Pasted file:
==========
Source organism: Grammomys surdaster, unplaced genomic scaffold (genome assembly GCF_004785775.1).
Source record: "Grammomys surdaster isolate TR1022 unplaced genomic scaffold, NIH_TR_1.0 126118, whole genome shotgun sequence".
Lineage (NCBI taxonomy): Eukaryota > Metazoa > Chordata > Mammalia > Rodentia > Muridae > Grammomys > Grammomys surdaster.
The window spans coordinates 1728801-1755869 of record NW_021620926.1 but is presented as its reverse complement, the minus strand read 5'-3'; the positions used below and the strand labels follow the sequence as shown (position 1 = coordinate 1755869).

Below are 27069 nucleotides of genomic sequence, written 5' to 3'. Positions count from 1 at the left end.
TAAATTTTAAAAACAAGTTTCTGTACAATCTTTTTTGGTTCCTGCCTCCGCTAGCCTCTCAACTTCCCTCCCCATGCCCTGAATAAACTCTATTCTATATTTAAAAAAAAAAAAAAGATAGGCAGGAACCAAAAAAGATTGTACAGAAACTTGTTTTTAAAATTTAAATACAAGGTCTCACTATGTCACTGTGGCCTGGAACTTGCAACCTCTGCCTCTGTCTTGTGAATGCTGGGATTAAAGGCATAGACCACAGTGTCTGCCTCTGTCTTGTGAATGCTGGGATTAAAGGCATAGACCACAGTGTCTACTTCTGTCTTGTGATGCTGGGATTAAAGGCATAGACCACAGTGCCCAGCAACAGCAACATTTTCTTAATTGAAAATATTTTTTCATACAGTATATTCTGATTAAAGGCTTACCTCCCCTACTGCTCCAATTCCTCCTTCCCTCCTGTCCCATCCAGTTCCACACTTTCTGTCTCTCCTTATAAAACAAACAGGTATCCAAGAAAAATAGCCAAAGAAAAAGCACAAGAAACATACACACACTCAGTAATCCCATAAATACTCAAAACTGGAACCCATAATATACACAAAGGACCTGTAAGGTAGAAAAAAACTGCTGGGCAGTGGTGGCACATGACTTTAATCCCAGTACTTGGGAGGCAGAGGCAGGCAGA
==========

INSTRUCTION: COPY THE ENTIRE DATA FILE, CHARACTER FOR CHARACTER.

Source organism: Grammomys surdaster, unplaced genomic scaffold (genome assembly GCF_004785775.1).
Source record: "Grammomys surdaster isolate TR1022 unplaced genomic scaffold, NIH_TR_1.0 126118, whole genome shotgun sequence".
Lineage (NCBI taxonomy): Eukaryota > Metazoa > Chordata > Mammalia > Rodentia > Muridae > Grammomys > Grammomys surdaster.
The window spans coordinates 1728801-1755869 of record NW_021620926.1 but is presented as its reverse complement, the minus strand read 5'-3'; the positions used below and the strand labels follow the sequence as shown (position 1 = coordinate 1755869).

Below are 27069 nucleotides of genomic sequence, written 5' to 3'. Positions count from 1 at the left end.
TAAATTTTAAAAACAAGTTTCTGTACAATCTTTTTTGGTTCCTGCCTCCGCTAGCCTCTCAACTTCCCTCCCCATGCCCTGAATAAACTCTATTCTATATTTAAAAAAAAAAAAAAGATAGGCAGGAACCAAAAAAGATTGTACAGAAACTTGTTTTTAAAATTTAAATACAAGGTCTCACTATGTCACTGTGGCCTGGAACTTGCAACCTCTGCCTCTGTCTTGTGAATGCTGGGATTAAAGGCATAGACCACAGTGTCTGCCTCTGTCTTGTGAATGCTGGGATTAAAGGCATAGACCACAGTGTCTACTTCTGTCTTGTGATGCTGGGATTAAAGGCATAGACCACAGTGCCCAGCAACAGCAACATTTTCTTAATTGAAAATATTTTTTCATACAGTATATTCTGATTAAAGGCTTACCTCCCCTACTGCTCCAATTCCTCCTTCCCTCCTGTCCCATCCAGTTCCACACTTTCTGTCTCTCCTTATAAAACAAACAGGTATCCAAGAAAAATAGCCAAAGAAAAAGCACAAGAAACATACACACACTCAGTAATCCCATAAATACTCAAAACTGGAACCCATAATATACACAAAGGACCTGTAAGGTAGAAAAAAACTGCTGGGCAGTGGTGGCACATGACTTTAATCCCAGTACTTGGGAGGCAGAGGCAGGCAGA